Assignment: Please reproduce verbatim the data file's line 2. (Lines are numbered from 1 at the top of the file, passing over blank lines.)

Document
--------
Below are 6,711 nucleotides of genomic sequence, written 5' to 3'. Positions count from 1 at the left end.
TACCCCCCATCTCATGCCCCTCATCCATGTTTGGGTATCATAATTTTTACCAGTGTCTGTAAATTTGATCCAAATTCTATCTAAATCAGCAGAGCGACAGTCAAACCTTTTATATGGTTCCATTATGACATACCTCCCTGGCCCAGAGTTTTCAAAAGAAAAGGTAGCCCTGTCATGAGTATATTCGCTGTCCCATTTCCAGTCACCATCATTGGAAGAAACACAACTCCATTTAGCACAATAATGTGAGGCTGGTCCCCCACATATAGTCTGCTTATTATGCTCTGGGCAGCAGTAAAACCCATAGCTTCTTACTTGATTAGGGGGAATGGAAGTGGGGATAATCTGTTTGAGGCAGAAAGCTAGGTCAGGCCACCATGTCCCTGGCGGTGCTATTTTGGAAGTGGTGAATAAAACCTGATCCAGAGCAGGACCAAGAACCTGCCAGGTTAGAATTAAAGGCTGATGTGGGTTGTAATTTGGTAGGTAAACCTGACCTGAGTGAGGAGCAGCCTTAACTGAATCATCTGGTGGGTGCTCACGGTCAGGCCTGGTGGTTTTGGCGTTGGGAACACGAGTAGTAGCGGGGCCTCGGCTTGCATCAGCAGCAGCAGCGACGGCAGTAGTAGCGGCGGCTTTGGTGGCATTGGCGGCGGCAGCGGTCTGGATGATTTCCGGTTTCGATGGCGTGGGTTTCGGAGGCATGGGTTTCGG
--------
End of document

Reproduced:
TACCCCCCATCTCATGCCCCTCATCCATGTTTGGGTATCATAATTTTTACCAGTGTCTGTAAATTTGATCCAAATTCTATCTAAATCAGCAGAGCGACAGTCAAACCTTTTATATGGTTCCATTATGACATACCTCCCTGGCCCAGAGTTTTCAAAAGAAAAGGTAGCCCTGTCATGAGTATATTCGCTGTCCCATTTCCAGTCACCATCATTGGAAGAAACACAACTCCATTTAGCACAATAATGTGAGGCTGGTCCCCCACATATAGTCTGCTTATTATGCTCTGGGCAGCAGTAAAACCCATAGCTTCTTACTTGATTAGGGGGAATGGAAGTGGGGATAATCTGTTTGAGGCAGAAAGCTAGGTCAGGCCACCATGTCCCTGGCGGTGCTATTTTGGAAGTGGTGAATAAAACCTGATCCAGAGCAGGACCAAGAACCTGCCAGGTTAGAATTAAAGGCTGATGTGGGTTGTAATTTGGTAGGTAAACCTGACCTGAGTGAGGAGCAGCCTTAACTGAATCATCTGGTGGGTGCTCACGGTCAGGCCTGGTGGTTTTGGCGTTGGGAACACGAGTAGTAGCGGGGCCTCGGCTTGCATCAGCAGCAGCAGCGACGGCAGTAGTAGCGGCGGCTTTGGTGGCATTGGCGGCGGCAGCGGTCTGGATGATTTCCGGTTTCGATGGCGTGGGTTTCGGAGGCATGGGTTTCGG